The job market is a scary place to be right now. If you’re a teenager, graduate or soon-to-be graduate reading this then you don’t need me telling you, you’re probably finding out first hand. But for the benefit of anyone who hasn’t heard a newscaster, politician or careers adviser in the past half-decade, I’ll repeat myself: The job market is a scary place to be.
The first terrifying obstacle to overcome in many cases is the circular logic of ‘experience’. Employers want it, you need it and seemingly nowhere is willing to give it. There is, however, a neat loophole in this spiral into madness: volunteering.
There is an easy way to find out if there are organisations in your area looking for volunteers to help out (and get it on their CV) and that’s by checking vinspired.com to see what’s posted around North Yorkshire. Don’t worry if none of them are the exact job title you want to end up in, just find something related that you can be passionate about!
Almost every imaginable career path has relevant experience to be gained from voluntary opportunities. Events Manager? Try festival work. Chef? Helping out with some cookery courses sounds good. Astronaut? How about volunteering abroad instead?
In any case, what employers mean when they say they are looking for experience is not necessarily evidence that you’ve already done this job before, but that you have the drive and enthusiasm to do it for them. Nothing shows off this willingness to get stuck in better than volunteering. If an employer can look down your CV and see that you haven’t waited around to be given a career and have set about earning one yourself, then that will set you apart from the crowd.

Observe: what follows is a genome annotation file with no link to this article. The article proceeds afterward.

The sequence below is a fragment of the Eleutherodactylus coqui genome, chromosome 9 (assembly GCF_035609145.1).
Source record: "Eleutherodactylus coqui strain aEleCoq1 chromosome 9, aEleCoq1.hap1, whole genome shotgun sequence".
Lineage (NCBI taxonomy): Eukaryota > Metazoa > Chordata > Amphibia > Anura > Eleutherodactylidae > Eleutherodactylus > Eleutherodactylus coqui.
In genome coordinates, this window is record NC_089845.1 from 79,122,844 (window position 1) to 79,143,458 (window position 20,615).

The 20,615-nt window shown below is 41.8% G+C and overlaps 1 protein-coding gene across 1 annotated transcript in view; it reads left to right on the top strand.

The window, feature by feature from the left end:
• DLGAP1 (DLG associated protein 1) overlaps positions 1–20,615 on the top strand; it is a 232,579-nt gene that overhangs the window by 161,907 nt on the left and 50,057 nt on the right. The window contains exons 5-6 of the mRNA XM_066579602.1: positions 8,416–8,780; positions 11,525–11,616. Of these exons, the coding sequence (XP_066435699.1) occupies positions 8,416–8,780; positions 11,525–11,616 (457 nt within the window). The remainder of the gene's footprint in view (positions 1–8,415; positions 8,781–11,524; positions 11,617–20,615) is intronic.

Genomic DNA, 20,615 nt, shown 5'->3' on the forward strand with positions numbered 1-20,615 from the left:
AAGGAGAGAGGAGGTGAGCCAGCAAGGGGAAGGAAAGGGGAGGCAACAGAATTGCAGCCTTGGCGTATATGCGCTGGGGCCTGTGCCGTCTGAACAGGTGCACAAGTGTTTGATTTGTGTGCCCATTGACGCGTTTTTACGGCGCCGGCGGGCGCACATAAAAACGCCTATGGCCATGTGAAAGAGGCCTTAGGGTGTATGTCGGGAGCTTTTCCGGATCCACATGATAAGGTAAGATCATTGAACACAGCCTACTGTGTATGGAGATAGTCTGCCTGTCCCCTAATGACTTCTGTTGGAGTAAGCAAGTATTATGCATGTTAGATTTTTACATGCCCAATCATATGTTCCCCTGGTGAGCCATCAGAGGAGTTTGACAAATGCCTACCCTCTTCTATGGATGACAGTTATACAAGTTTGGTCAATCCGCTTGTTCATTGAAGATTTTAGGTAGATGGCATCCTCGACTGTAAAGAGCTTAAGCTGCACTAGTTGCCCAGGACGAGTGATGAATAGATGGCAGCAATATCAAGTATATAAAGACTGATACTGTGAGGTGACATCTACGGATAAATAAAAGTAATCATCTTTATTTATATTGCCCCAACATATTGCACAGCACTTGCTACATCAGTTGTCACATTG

But volunteering isn’t all about getting those notches on your CV, you can gain another advantage in the job market by networking, and that doesn’t just mean a reference from your boss. Keeping in touch with people you meet on a job is good for getting an in to other organisations, and that can sometimes be just the edge you need.
Picture the scene: a friend you met last year on a community gardening project lets you know someone has just left at their job. You send in a speculative application aimed at the position that just opened up and your friend puts in a good word. Their boss sees the application and, instead of going through the lengthy process of interviewing and hiring, they decide to give you a trial shift. Once your foot’s in the door, it’s smooth sailing!
Of course, volunteering isn’t a one-way street, you don’t get all these career-making benefits for nothing! But consider that you do get them for the simple act of helping out others in the almost opposite (but equally desperate) situation of needing a helping hand and not being able to afford it.